The Doors: “Light My Fire” (The Doors, 1967)
Somewhere in the middle of last week, Ray Manzarek, the keyboardist for the Doors, died of cancer. I wasn’t able to follow the coverage. I barely had time to eat this past week—no food and no sleep is a combination with peculiar effects, to say the least.
But as I kited in a daze from engagement to engagement and task to task, Manzarek stayed back there in my mind, and I threw a few Doors songs on my laptop so I could listen to them as I worked to knock out the last bits of a first draft. They’re on my iPod, so they shuffle past every now and then, mixed with other things, but I haven’t sat down and listened to “Crystal Ship,” “End of the Night,” “You’re Lost, Little Girl,” “Break on Through,” or “Waiting for the Sun” intentionally in quite a long time.
Last year (I think; it feels like five years ago), I did a series of posts on the Doors, including a couple where I asked people what they thought of the band. Doug at Life’s Grand Parade described them as “Baby’s first rock band.” It’s a funny way of putting it, but it’s not untrue, really. The Doors aren’t anyone’s end point; they’re a band you walk through to get to other things, a sort of training ground for listeners who want to get into farther-out stuff but still want that tether to the blues and the sharp chorus, and the frontman with charisma.
Which is not to say they don’t have merit as their own thing. The way people use them isn’t theirs to control, and the Doors were, at heart, a band with ideas at a time when ideas carried a great deal of currency in rock music. Some of those ideas were fantastic, some not so much, but it adds up to a fascinating whole body of work. The Doors were exactly as awesome as you thought they were in high school, and exactly as terrible as you thought they were in college.
Jim Morrison is, for obvious reasons, thought of as the voice of the band, but when I listen to them, I really hear four voices; three of them are just speaking through instruments. Sometimes, there are other people in the room—Clear Light bassist Douglas Lubahn, the odd oboe player—but it’s really these four guys, who have read a lot of philosophy and beatnik road stories and tried out meditation and obtained degrees they aren’t using, trying to make sense of all that in the form of songs.
Ambition of the kind the Doors poured into their music is risky. As the Field Music song says, “them that do nothing never make mistakes.” The Doors have been punished by critics for ages for going out on a limb and often failing to come back with the kind of results that the post-punk world says are okay. Their earnestness, their belief in what they were doing, has become a sort of concrete wreath for them in certain circles, circles where the response to that is to criticize the ego inherent in thinking you’re doing something special.
But if any artist ever made and sold art without just a little bit of ego invested in it, I have not heard of that person. Little things like me writing this and putting it out there have dribs and drabs of ego attached to them—writing a suite in which you proclaim yourself the lizard king in front of lots and lots of people is different only by degree.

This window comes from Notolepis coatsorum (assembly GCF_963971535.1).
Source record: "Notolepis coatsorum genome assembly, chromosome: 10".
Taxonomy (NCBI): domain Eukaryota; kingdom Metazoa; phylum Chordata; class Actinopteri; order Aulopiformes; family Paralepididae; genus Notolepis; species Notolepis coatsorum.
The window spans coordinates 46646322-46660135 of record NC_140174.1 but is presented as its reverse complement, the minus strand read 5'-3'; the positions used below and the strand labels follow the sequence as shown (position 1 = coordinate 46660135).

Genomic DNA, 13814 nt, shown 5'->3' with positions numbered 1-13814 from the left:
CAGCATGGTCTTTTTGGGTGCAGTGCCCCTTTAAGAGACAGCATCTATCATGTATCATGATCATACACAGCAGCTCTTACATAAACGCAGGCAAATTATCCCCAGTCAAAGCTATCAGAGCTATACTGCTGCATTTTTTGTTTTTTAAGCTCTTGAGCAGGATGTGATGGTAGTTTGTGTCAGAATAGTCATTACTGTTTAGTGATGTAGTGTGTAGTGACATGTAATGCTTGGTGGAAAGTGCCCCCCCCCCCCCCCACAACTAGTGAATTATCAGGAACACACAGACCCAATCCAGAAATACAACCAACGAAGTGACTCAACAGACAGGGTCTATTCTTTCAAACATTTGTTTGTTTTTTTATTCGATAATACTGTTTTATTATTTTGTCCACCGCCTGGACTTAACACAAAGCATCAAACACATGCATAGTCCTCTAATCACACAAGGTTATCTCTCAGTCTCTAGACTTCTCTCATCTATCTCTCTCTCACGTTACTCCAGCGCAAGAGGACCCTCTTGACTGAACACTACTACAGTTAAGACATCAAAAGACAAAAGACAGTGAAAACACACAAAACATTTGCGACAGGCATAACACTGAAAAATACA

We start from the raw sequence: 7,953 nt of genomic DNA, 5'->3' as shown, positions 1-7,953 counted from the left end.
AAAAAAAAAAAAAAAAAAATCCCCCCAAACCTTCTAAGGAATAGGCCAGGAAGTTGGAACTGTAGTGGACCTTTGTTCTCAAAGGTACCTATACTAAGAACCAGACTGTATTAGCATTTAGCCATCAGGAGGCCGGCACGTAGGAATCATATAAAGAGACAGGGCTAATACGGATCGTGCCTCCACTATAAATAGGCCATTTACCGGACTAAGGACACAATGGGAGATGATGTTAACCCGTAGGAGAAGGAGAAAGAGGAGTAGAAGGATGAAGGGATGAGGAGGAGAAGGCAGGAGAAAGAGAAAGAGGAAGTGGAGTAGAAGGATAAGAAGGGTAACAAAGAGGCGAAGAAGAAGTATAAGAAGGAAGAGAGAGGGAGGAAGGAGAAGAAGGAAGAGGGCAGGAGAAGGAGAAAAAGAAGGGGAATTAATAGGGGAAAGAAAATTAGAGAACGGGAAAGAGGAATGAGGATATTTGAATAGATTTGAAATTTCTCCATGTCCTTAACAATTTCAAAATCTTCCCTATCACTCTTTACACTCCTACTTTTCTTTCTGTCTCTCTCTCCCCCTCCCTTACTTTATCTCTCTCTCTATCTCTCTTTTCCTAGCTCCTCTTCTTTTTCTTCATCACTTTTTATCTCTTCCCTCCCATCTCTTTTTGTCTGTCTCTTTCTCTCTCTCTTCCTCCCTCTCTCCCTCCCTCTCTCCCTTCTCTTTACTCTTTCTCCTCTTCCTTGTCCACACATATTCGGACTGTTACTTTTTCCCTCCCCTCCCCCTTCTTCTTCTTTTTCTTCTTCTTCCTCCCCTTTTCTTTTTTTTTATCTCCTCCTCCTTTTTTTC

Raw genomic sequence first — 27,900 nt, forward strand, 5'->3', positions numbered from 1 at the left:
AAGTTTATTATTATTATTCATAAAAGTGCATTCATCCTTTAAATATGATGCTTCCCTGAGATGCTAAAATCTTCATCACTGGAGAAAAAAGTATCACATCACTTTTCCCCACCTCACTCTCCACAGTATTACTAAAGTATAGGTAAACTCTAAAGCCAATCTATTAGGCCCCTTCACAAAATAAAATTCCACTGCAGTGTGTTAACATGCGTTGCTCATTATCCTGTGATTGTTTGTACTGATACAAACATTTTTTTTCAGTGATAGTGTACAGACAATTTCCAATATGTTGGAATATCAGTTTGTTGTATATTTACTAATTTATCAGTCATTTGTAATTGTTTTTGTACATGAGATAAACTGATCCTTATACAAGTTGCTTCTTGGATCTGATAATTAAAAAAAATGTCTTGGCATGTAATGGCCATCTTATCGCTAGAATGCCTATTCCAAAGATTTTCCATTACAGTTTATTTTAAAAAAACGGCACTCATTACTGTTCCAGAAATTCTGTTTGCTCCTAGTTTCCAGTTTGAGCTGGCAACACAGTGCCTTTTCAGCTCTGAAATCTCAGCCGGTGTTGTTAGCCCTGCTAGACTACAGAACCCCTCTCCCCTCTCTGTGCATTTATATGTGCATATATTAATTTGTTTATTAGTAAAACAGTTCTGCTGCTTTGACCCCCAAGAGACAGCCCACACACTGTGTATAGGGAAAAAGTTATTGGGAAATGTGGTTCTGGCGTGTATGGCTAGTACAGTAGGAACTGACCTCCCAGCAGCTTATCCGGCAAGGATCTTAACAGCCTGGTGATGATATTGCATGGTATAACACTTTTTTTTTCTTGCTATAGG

Ray Manzarek was hardly a passive partner in all of the Doors’ creative excesses; he was Morrison’s equal creatively, just as responsible for the sound of the band and the occasionally wooly-headed poetry at the heart of the songs. His organ gave the music its essential color, whether he was playing it clean as he did here, on “Light My Fire,” or covered in weird distortion, as he did on “Waiting for the Sun.”
The Doors’ debut came out in January, 1967, before every other boundary-shattering landmark album that came out that year, and it moved the goalposts, not just with “The End” drawing its Oedipal fantasy and sitar-based guitar tunings out past ten minutes, but also with all that confidently deployed philosophy and instrumental interplay. Manzarek’s solo on “Light My Fire,” as long as a lot of pop songs of the era, is a pretty strong step toward progressive rock, jam bands, and the importation of jazz principles to rock. If nothing else, a whole lot more people heard it than the Paul Butterfield Blues Band’s “East-West.”
Manzarek did other things—produced The X, guested on Echo & the Bunnymen and "Weird Al" Yankovic tracks, etc.—and they all come up in the obituaries I’ve been catching up on this week, sometimes to fill out the story, and other times in what seems like an attempt to prop up the story with credentials more acceptable to publication’s audience. Which is fine—you have to play to your people, I guess.
I’ll miss Manzarek. I liked his playing a lot, and I think his most famous band was important and necessary and good, even when the ideas got a little off the rails. I love that the Doors were willing to go out there and act like they were shamans tapped into some deep well of philosophical knowledge. I love that they took themselves seriously doing silly things. I love that I loved them, then hated them, then came to like them again as I worked through all the ways that music gets tied up with your self-identity when you’re in your 20s. I love that they’re the kind of band that some people adore and others loathe. I love that this song still sounds this good so many decades later.
RIP, Ray. Your band made things a little more interesting.